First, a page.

[erlang-questions] Why single-assignment with non-shared state?
Sat Oct 20 15:52:23 CEST 2007
2007/10/20, Matej Kosik <kosik@REDACTED>:
> Doesn't shadowing of meanings of variables in Erlang similarly
> complicate reasoning? (in one position some variable has some
> meaning and elsewhere in the term suddenly has different meaning).
Well, it could, but in most cases where it would be confusing, the
compiler will give you a warning.
Personally, I try to use some naming convention for variables to
minimize the risk of confusion.
> Non-functional features of Erlang are present in its fundamental constructs:
> - - send
> - - receive
> - - spawn
> These cannot be modelled in (purely) functional languages, can they? How?
Almost by definition, the answer is "no", I think? (:
(I guess I should let the real language experts answer this, but it's Saturday,
and I don't have anything better to do right now. I trust I'll get my fingers
slapped if I write something stupid).
At least it's difficult. Haskell uses 'monads', to clearly mark where the code
has side-effects. This allows the compiler to trust that all code outside of
the monad is pure. Other languages can use the fact that these operations
are contained within the runtime, and can optimize them. Felix* does this,
for example; I don't know about Concurrent ML. I believe that when Felix
participated in the Language Shootout, its compiler reduced the concurrency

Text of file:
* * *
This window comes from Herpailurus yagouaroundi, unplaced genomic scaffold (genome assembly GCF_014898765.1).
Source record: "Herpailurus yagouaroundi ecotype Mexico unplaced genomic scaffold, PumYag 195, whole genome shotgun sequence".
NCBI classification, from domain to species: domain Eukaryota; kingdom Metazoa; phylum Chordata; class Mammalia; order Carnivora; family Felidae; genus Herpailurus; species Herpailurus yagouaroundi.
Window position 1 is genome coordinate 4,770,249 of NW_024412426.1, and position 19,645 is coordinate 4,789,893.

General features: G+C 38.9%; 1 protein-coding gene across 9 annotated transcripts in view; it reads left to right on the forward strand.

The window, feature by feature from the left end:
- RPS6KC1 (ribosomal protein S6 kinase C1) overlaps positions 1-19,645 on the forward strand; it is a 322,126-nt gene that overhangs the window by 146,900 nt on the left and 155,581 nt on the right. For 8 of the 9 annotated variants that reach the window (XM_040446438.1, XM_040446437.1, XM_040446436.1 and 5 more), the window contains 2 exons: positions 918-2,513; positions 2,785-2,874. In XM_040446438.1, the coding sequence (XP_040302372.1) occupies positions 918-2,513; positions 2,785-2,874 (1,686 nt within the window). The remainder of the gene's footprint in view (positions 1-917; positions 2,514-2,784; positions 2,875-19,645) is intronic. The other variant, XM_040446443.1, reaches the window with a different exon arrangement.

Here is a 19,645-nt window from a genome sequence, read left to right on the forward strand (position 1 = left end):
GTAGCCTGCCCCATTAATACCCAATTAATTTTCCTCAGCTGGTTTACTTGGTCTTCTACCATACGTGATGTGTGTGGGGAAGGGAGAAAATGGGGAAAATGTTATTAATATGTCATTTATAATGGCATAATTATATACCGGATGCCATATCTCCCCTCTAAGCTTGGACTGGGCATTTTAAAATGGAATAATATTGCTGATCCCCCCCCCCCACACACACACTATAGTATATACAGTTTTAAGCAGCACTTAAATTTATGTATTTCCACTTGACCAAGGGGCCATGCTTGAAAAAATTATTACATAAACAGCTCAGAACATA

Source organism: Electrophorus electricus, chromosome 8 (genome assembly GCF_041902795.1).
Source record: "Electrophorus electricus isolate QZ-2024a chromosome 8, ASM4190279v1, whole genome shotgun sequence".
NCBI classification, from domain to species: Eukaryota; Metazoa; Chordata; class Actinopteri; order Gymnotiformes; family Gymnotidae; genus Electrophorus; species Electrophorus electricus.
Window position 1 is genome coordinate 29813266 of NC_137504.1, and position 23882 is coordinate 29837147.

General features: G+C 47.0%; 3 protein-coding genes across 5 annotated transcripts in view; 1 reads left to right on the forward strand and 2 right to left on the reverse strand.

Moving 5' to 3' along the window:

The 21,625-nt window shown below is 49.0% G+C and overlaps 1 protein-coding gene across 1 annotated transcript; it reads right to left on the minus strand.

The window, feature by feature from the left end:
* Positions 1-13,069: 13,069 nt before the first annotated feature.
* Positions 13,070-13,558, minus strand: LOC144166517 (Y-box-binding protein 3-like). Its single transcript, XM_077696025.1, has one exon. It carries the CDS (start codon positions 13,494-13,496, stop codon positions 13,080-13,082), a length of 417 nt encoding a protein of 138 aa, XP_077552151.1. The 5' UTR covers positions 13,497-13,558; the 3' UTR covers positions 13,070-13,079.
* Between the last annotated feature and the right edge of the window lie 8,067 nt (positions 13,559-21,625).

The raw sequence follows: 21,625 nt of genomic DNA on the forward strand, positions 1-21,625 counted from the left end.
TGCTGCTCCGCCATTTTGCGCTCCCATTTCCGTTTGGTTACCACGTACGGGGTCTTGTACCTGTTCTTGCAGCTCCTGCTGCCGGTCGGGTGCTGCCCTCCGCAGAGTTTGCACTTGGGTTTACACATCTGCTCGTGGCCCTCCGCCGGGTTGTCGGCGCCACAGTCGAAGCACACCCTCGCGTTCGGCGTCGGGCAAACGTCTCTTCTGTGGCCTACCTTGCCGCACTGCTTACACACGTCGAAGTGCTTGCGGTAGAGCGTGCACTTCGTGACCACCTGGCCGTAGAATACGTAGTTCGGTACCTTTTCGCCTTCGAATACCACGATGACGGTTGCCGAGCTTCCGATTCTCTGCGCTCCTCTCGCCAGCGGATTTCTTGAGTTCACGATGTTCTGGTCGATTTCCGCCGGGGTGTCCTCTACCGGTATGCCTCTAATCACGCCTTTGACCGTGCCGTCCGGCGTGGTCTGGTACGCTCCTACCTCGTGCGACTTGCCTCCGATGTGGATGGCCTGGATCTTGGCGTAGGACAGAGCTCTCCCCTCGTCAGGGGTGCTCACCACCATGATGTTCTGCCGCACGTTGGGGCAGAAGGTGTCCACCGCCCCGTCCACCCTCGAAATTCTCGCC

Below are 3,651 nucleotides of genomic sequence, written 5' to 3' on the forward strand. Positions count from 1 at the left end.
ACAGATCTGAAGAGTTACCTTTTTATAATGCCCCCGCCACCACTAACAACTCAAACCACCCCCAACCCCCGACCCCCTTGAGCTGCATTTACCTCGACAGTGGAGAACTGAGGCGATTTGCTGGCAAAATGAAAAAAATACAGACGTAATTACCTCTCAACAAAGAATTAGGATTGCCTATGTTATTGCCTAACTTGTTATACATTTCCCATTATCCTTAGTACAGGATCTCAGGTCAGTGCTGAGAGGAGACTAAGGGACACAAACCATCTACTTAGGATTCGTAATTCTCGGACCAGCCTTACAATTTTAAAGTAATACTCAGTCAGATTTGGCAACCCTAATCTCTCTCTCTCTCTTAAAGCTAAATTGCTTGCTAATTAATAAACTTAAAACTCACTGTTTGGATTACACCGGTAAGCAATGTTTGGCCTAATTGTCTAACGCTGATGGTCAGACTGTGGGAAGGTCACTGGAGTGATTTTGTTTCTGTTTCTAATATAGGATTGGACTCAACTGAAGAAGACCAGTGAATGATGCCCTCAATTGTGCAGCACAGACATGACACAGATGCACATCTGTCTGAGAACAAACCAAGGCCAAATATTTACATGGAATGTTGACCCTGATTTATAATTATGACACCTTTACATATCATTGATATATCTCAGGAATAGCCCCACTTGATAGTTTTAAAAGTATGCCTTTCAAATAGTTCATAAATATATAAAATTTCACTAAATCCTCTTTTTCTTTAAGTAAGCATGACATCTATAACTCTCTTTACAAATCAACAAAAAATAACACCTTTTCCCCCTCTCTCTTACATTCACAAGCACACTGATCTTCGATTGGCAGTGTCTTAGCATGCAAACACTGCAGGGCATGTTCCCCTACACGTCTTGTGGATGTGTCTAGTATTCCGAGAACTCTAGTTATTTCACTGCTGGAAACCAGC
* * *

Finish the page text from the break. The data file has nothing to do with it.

benchmark down to a function that did nothing**. This doesn't mean that
Felix models "fibres" as being pure, but as long as the effect of the
impurity is understood, a smart compiler can sometimes eliminate it,
or at least simplify it significantly. I guess this is sort of a grey area. (:
It is partly connected to the fact that most of the surroundings are pure,
and very well understood. Erlang can, for example, decide to pass a
pointer rather than copy a message, since there are no user-level
operations that can mess with the low-level representation of the
message. There was once a paper suggesting that a gen_server:call()
could be reduced to a function call, under certain circumstances
(http://www.erlang.se/workshop/2002/Stenman.pdf), but it
suggested dynamic checking to ensure that the conditions were met,
since it would be difficult to do statically in Erlang.
(OHaskell not only performs this check statically, it enforces it:
Erlang's approach is fairly pragmatic. It has basically tried to make sure
that all non-pure operations can be modeled using spawn, send and receive,
but the only parts of an erlang program that the compiler can trust to be
free from side-effects are clause heads, the left hand side of an expression
(pattern matching), and guard expressions. Every (non-guard) function call
can potentially result in a side-effect. Some BIFs are also known to be pure
and can be optimized by the compiler.
* http://www.felix-lang.org - a OCaml/C++ hybrid of sorts
** This Felix entry was disqualified, which caused some debate. Google
will tell you more.
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